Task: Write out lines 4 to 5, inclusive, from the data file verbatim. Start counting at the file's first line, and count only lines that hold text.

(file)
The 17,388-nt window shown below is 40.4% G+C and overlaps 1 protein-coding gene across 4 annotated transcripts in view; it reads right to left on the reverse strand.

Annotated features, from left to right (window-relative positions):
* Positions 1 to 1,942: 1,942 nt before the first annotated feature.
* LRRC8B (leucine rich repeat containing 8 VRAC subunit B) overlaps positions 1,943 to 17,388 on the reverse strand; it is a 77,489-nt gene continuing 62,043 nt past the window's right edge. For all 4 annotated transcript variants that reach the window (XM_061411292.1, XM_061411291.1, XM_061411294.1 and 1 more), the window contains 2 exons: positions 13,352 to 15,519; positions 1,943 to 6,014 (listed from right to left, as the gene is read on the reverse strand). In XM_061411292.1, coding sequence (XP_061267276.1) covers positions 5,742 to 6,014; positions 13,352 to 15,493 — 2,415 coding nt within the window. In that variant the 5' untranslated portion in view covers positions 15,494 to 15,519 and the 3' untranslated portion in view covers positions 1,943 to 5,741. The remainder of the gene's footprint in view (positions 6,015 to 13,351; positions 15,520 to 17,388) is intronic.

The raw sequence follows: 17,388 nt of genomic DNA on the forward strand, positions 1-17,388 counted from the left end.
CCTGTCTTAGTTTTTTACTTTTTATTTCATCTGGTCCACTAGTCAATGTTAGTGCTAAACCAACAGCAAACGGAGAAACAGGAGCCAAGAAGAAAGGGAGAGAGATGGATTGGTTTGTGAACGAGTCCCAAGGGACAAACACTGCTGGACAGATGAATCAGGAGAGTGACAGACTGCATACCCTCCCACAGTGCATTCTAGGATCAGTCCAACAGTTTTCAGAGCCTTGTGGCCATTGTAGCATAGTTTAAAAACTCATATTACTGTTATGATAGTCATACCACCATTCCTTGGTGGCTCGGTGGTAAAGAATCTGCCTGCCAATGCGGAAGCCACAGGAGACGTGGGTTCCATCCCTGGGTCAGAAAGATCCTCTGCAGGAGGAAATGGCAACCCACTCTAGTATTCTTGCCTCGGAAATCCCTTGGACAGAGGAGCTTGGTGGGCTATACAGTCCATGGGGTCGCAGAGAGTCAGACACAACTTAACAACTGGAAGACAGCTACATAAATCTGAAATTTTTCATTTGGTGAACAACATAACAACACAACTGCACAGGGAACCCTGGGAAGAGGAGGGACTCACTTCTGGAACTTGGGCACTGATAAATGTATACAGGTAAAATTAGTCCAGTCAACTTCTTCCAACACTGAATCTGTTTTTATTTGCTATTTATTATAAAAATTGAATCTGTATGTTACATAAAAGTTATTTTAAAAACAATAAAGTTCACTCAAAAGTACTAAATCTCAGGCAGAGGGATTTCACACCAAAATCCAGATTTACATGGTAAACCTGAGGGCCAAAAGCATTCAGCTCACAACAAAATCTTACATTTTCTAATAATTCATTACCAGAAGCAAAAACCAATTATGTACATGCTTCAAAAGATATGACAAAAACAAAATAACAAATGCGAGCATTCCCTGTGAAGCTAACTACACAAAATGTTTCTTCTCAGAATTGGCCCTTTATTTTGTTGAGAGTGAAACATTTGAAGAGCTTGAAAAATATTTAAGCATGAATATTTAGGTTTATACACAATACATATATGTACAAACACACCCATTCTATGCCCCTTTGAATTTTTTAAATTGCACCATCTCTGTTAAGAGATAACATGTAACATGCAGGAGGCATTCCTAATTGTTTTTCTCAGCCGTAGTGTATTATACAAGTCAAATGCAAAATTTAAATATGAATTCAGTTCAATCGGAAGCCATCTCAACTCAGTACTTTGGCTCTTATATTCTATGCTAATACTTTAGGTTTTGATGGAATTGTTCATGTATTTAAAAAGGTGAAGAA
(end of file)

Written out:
* LRRC8B (leucine rich repeat containing 8 VRAC subunit B) overlaps positions 1,943 to 17,388 on the reverse strand; it is a 77,489-nt gene continuing 62,043 nt past the window's right edge. For all 4 annotated transcript variants that reach the window (XM_061411292.1, XM_061411291.1, XM_061411294.1 and 1 more), the window contains 2 exons: positions 13,352 to 15,519; positions 1,943 to 6,014 (listed from right to left, as the gene is read on the reverse strand). In XM_061411292.1, coding sequence (XP_061267276.1) covers positions 5,742 to 6,014; positions 13,352 to 15,493 — 2,415 coding nt within the window. In that variant the 5' untranslated portion in view covers positions 15,494 to 15,519 and the 3' untranslated portion in view covers positions 1,943 to 5,741. The remainder of the gene's footprint in view (positions 6,015 to 13,351; positions 15,520 to 17,388) is intronic.

The raw sequence follows: 17,388 nt of genomic DNA on the forward strand, positions 1-17,388 counted from the left end.